10 minutes of happy: walking
Have you heard that sitting is one of the worst things you can do for yourself? We weren’t designed to sit for extended periods, yet many of us will sit in the same slouched position for the majority of our day. If you’re usually stuck at your desk all day, find new ways to add some extra steps. Taking the bus or parking on the far end of the lot will help. You can also set a reminder to step away from your desk and go for a stroll by the office.
Walking is something we do every day but we are usually absent for the process. Our minds are usually working even faster than our legs are – jumping from thought to thought, to-do to to-do. Walking is seen as a means to an end, it gets us from point A to point B. It’s only when you’ve been injured that you’re reminded of the complexity of movements involved with this habitual activity. There’s a way to be deeply mindful of these movements without the bummer of being hurt.
10 minutes of happy: walking
Whenever you take the time to explore something you do all the time, you start to appreciate all that goes into it. Our bodies are phenomenal performers. They’re complicated and intricate, yet they seem to move with such ease. Once you realize all that it takes to make a few steps happen you’ll be grateful for the hard work your body puts in. Here’s how to find happy while walking.
Step No. 1: Find your starting point.
Whether you’re doing laps around the office or going along a path, find your starting point. Stand tall with both feet placed firmly on the ground. Take a deep breath. Feel the earth beneath your feet, the weight distributed evenly. Gently bend your knees and breathe. Follow your natural breath for 10 counts. Notice what thoughts are passing through your mind and release them. Each time your mind carries you down a different path, return to the breath.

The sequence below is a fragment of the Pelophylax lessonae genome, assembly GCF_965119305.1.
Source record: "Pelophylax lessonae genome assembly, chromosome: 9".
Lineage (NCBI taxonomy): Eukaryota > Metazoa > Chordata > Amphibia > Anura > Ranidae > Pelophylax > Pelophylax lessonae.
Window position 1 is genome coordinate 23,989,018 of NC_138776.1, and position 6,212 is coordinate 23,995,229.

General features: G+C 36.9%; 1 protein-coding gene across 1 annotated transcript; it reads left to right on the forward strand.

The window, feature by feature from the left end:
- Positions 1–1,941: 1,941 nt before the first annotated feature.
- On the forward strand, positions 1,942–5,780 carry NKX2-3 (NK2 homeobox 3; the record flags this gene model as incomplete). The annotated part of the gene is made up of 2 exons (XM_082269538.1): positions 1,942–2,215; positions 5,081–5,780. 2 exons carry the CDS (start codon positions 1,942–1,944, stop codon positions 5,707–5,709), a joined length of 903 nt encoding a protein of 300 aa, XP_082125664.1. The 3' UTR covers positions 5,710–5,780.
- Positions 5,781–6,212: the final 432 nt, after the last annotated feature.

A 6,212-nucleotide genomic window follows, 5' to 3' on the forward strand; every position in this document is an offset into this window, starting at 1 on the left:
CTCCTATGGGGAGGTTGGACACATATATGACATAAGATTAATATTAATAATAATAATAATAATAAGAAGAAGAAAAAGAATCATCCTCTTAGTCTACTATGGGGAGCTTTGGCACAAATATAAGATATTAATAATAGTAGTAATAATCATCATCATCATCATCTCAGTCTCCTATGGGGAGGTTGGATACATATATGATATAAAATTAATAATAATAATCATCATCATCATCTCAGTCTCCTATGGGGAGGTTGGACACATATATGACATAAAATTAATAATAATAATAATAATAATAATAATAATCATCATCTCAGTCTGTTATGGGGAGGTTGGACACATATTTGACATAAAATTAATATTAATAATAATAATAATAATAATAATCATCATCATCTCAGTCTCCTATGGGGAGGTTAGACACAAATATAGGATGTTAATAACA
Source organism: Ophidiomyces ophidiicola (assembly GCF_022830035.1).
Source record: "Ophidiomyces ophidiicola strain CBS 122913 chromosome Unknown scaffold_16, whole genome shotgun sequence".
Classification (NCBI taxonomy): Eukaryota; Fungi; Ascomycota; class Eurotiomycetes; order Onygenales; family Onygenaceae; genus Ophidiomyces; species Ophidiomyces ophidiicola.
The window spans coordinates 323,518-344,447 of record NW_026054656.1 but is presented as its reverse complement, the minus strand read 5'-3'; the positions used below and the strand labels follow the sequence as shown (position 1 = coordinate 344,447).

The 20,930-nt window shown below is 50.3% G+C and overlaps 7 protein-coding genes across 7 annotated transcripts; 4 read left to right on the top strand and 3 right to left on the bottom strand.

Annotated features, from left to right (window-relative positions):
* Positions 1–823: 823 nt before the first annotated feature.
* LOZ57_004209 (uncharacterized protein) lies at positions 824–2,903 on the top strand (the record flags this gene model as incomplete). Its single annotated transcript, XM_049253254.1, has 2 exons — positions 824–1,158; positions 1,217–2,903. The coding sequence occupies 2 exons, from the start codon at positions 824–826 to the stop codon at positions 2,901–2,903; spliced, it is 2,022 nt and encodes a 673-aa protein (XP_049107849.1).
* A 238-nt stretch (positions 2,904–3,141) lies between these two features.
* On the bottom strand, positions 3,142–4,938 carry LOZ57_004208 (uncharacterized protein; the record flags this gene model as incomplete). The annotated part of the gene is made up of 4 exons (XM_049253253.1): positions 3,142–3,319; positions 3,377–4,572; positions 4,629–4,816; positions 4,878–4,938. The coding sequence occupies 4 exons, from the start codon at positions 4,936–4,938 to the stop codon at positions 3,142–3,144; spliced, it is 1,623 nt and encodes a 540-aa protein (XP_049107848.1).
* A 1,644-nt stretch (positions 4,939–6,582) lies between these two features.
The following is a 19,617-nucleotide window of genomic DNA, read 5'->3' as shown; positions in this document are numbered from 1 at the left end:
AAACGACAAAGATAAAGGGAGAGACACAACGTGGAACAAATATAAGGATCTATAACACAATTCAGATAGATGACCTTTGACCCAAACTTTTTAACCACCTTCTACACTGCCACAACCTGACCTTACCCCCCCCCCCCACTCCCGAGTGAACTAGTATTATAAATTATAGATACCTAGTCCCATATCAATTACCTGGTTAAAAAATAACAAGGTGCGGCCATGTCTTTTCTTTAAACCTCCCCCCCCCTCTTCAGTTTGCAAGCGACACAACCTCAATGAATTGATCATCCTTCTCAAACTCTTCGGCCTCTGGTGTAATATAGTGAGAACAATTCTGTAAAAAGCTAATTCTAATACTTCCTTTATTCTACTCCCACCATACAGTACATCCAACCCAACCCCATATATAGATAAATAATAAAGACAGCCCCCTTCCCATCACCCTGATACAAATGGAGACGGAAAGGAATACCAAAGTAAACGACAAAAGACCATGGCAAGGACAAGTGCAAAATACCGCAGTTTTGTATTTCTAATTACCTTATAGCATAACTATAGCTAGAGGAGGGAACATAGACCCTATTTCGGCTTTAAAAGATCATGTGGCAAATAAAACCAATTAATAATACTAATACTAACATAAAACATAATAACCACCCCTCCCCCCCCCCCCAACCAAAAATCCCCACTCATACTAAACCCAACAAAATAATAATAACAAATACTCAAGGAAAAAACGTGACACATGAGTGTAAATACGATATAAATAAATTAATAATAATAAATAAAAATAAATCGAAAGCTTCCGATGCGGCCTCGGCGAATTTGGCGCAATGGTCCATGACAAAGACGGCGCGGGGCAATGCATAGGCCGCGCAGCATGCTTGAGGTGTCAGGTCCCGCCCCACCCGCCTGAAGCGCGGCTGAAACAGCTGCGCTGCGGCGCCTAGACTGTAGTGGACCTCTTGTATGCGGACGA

Step No. 2: Take your first steps.
As you begin to walk, pay attention to the feeling of the movements of your body. Notice any stiffness or flexibility. Watch how your foot hits the ground and feel the sensations through the foot. Is the surface of the earth smooth or rough? Is your right stride the same length of your left? There’s no right or wrong, just noticing.
Step No. 3: Keep breathing.
As you notice all that’s happening in this routine activity, remember to continue to follow your breath. Breathe naturally and notice the patterns. Is your inhale the same length as your exhale? Can you feel your breath on your nostrils?
Step No. 4: Notice what’s around you.
As you pay attention to the way your muscles are working to keep you moving forward, open your senses to what’s around you. What sounds surround you? Can you feel the breeze on your skin? Are there any smells or tastes?
Step No. 5: Watch the mind.
As you move, your mind will too. Notice as your thoughts drift away from the focus of your movement and surroundings and gently bring it back. This time is dedicated to noticing the intricacies of the world around you, listen for the silence between sounds and thoughts.
Step No. 6: Find your end point.
When you’re ready to head back to your desk take a moment to pause, like you did when you started. Stand with your weight evenly distributed through both feet and take a deep breath. Noticing the sensations your body is experiencing and the activities of the mind. If you’d like, this would be a good time to set an intention for your next work period. Thank yourself for taking the time to practice this exercise.